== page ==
​Breeders’ Cup Juvenile Fillies & Kentucky Oaks share friendly history

Oct 25, 2015 By Jennifer Caldwell

The Breeders’ Cup Juvenile Fillies and Kentucky Oaks have a long and very friendly history.

A connection was created with the inception of the Breeders’ Cup in 1984, as that year’s disqualified Juvenile Fillies winner, Fran’s Valentine, would go on to dominate the 1985 Oaks.

That seemed to set a precedent, and in 31 runnings of the Juvenile Fillies the race has produced 11 winners of the Kentucky Oaks.

Among those 11 winners, seven were in the top three of the previous year’s Juvenile Fillies. In fact, there have been only two editions of the Oaks that didn’t have at least one runner from the Juvenile Fillies.

What makes it even more unique is that the Breeders’ Cup Juvenile and Kentucky Derby are not so compatible. Until Street Sense managed to complete the double in 2006-07, many thought winning the Juvenile conveyed automatic throw-out status for the next year’s Derby.

The correlation between the Juvenile Fillies and Oaks began, as mentioned, right from the start. Fran’s Valentine posted a half-length upset in the Breeders’ Cup at 74-1, but was disqualified and placed 10th in the 11-filly field.

Six months later, the dark bay miss would go off significantly lower in the Kentucky Oaks and ended up prevailing by three parts of a length.

The early editions of the Breeders’ Cup Juvenile Fillies were especially kind to the Kentucky Oaks. In addition to Fran’s Valentine, 1987 Juvenile Fillies runner-up Jeanne Jones would go on the next year to fill that same spot in the Oaks.

In 1988, Open Mind dominated both the two-year-old and three-year-old filly divisions, taking the Juvenile Fillies and Oaks as the heavy favorite.

Go for Wand also topped her contemporaries as a juvenile and sophomore. She captured the 1989 Juvenile Fillies in easy fashion, but could not catch Seaside Attraction in the Oaks the next year and was forced to settle for second.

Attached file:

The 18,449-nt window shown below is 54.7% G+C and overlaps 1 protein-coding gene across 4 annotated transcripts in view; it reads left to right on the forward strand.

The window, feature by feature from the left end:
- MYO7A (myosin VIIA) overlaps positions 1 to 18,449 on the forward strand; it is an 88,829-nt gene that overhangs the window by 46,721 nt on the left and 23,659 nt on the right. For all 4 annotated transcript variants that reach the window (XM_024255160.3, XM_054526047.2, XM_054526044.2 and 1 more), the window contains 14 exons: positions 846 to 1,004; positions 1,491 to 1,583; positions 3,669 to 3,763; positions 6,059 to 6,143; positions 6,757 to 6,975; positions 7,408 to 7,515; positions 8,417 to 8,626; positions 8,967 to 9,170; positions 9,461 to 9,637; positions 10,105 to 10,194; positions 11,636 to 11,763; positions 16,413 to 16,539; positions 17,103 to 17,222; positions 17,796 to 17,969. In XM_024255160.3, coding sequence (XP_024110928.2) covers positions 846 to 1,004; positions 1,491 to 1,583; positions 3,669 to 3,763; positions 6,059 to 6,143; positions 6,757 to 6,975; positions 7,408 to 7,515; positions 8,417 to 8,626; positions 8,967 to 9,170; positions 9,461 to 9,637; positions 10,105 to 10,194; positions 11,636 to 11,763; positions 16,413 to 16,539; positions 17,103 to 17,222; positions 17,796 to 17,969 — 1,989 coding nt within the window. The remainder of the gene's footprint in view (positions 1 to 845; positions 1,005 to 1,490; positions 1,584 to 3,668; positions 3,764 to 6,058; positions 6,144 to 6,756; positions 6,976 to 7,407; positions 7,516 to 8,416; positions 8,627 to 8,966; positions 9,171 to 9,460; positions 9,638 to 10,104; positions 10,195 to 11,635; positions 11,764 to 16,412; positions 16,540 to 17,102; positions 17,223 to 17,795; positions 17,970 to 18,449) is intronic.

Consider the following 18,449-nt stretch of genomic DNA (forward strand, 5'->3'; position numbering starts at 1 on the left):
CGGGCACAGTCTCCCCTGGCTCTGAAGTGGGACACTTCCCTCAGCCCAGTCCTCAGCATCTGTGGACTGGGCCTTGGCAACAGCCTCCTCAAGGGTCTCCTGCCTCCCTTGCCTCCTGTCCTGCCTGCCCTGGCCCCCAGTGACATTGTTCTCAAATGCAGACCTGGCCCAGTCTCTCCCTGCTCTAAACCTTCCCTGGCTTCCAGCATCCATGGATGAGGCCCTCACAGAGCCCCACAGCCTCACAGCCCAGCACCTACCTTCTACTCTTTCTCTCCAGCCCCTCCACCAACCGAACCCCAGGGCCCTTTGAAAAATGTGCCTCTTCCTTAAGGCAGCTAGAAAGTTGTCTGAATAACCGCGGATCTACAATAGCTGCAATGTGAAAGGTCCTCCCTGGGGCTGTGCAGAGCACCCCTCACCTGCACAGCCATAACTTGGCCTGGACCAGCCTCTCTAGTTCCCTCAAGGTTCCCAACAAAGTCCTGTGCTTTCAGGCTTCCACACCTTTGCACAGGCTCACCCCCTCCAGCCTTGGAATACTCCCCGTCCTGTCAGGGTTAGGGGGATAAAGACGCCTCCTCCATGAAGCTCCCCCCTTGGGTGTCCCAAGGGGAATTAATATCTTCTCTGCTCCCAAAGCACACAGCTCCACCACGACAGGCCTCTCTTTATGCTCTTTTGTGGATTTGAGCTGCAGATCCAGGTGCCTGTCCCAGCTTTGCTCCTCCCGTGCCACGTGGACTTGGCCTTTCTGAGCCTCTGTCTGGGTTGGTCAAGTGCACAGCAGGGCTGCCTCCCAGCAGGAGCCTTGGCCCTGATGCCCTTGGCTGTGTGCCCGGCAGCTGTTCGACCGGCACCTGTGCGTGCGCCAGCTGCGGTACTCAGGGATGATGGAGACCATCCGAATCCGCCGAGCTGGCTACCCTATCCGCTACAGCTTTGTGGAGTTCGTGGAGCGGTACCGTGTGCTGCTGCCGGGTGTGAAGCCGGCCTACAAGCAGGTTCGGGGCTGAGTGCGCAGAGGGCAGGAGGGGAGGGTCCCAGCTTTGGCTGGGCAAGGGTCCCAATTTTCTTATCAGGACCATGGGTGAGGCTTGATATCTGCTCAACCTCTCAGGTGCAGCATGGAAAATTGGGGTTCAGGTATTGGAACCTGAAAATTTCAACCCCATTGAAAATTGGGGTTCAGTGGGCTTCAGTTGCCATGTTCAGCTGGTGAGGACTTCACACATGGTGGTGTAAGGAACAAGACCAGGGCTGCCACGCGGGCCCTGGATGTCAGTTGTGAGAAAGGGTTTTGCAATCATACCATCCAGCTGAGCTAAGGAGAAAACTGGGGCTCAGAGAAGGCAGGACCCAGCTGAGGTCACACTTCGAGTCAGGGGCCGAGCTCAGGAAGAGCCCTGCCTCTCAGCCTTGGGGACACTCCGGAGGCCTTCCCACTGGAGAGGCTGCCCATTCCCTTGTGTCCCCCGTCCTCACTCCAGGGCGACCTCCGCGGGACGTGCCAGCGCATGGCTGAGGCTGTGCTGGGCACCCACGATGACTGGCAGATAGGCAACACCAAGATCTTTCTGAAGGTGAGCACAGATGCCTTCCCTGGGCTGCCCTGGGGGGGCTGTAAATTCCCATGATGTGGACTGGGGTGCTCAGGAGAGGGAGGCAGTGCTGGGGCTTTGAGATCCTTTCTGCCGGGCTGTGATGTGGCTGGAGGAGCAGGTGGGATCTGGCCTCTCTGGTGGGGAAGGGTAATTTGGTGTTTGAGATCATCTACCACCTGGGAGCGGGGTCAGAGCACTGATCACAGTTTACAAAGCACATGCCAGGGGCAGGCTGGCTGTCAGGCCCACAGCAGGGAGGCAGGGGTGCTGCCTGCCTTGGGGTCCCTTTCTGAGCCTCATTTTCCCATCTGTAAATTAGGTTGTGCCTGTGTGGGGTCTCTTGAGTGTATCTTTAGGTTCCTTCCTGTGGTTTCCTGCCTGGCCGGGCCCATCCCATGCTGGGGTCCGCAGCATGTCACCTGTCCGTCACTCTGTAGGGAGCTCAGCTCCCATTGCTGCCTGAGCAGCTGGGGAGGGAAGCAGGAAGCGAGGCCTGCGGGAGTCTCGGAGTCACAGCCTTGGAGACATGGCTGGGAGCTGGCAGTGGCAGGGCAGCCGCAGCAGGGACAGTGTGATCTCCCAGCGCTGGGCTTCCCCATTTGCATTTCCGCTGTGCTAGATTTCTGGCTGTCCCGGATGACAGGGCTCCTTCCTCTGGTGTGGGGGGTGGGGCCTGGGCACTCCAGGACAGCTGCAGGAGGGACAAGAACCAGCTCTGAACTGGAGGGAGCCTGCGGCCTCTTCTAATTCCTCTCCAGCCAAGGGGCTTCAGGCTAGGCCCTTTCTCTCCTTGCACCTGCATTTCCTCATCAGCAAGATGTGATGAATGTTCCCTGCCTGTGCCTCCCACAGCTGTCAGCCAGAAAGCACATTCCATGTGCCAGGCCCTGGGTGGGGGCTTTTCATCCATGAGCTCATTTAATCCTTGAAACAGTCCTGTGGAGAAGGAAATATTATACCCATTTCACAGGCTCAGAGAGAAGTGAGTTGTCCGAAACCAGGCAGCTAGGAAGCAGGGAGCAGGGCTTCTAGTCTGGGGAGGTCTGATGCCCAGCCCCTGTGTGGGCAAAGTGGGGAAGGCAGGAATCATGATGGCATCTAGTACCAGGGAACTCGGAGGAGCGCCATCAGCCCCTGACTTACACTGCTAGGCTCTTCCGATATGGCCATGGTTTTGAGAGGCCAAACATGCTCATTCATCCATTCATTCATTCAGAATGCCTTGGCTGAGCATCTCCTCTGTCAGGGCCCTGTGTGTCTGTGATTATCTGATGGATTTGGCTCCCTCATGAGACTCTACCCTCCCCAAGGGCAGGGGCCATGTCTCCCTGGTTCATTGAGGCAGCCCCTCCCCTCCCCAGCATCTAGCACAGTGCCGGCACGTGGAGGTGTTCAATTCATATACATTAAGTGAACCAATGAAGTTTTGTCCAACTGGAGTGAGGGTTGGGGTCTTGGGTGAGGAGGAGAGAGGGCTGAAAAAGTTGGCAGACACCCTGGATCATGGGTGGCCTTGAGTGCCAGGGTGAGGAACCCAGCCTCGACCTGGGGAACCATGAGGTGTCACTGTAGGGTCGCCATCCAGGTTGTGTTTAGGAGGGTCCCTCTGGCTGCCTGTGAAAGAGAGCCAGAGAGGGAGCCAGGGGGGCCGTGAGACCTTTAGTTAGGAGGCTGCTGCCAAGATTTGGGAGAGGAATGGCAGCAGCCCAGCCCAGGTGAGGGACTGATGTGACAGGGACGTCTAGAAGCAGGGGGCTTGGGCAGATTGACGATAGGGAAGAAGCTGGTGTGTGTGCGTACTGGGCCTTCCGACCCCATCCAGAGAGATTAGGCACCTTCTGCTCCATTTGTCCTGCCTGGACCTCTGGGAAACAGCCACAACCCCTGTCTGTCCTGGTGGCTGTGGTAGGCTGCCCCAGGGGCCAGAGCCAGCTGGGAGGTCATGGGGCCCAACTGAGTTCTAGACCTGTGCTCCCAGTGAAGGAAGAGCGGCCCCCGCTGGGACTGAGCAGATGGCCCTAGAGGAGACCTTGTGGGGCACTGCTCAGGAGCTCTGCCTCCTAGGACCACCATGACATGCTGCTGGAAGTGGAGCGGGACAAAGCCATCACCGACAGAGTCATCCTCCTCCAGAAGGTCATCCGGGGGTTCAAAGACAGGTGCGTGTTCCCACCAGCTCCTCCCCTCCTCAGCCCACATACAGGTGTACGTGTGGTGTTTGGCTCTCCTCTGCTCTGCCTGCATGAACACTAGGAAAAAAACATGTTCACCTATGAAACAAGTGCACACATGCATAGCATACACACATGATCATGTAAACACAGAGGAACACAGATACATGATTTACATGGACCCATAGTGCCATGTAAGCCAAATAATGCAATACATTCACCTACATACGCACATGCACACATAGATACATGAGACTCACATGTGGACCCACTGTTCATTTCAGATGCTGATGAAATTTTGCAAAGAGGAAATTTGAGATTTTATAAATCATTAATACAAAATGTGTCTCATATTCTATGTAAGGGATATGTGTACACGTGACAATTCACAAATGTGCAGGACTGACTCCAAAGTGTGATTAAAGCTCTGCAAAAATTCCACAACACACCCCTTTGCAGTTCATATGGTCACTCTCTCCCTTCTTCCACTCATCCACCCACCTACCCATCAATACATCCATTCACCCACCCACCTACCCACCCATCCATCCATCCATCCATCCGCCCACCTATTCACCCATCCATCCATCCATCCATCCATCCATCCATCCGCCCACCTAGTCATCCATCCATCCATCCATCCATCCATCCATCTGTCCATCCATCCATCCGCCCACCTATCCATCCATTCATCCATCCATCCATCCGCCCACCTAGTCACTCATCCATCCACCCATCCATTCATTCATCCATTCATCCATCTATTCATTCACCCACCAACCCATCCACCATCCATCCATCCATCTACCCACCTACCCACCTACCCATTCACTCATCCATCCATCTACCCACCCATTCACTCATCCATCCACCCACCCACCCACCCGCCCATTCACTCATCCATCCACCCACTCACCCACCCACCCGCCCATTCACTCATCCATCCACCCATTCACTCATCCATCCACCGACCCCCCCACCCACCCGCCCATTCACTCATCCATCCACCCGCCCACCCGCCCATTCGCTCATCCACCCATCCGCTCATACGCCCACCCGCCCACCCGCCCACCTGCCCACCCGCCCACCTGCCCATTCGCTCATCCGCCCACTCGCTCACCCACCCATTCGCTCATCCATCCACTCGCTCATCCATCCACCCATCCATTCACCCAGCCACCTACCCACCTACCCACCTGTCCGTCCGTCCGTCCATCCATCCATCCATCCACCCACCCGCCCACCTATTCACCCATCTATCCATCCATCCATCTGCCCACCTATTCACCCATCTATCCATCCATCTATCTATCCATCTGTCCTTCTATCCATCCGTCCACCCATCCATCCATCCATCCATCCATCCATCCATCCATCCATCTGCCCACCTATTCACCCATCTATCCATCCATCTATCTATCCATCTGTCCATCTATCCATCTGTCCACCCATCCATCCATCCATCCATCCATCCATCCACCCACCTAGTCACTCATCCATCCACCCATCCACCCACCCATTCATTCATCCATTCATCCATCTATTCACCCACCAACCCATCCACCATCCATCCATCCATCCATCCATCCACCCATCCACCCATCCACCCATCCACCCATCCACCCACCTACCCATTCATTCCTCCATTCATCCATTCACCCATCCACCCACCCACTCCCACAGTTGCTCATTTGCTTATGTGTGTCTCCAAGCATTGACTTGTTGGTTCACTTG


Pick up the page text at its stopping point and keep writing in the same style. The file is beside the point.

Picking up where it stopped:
Though Lite Light was nowhere near the winner of the 1990 Juvenile Fillies – finishing next to last of 14 – the bay would go on the next spring to romp by 10 lengths in the Oaks.

Pleasant Stage, a gusty head victress in the 1991 Juvenile Fillies, just missed by a half-length six months later in the Run for the Lilies.

Eliza, winner of the 1992 Juvenile Fillies and just caught in the stretch of the Oaks the next year, and Sardula, a head second in the 1993 Juvenile Fillies but winner of the Oaks by that same margin in 1994, brought the golden years to a close.

It wouldn’t be until 1998, when Silverbulletday prevailed in that year’s Juvenile Fillies, that the Breeders’ Cup race would have a significant impact on the Oaks again. The heavy favorite in both contests, Silverbulletday, scored by a half-length in the Breeders’ Cup and two lengths in the Oaks.

Another dry spell commenced until Ashado appeared to finish second in the 2003 Juvenile Fillies at 13-1. The dark bay lass would improve by leaps and bounds over the winter and spring months, enough so to capture the 2004 Oaks as the 2-1 favorite.

Octave and Proud Spell produced back-to-back years of Juvenile Fillies runner-ups making good in the Oaks, with the former filling the second spot in the 2007 Oaks and Proud Spell romping by five lengths just one year later.

In 2009, Blind Luck ran third in the 2009 Juvenile Fillies and the next spring rallied for a nose decision in the Oaks.

There was a particularly good run from the 2011-2013 Juvenile Fillies events.

Grace Hall, second in the 2011 Breeders’ Cup, would go on to be third in the Oaks, while current superstar mare Beholder easily captured the 2012 Juvenile Fillies before suffering a tough loss when second in the Oaks. Untapable had no luck in the 2013 Juvenile Fillies, but dominated during her sophomore season, including a 4 1/2-length decision in the next year’s Oaks. 

Will this year’s Breeders’ Cup Juvenile Fillies provide yet another winner of the Kentucky Oaks, or will it fizzle in terms of the 2016 Run for the Lilies?

Based on past performances, I’d bet on the former.

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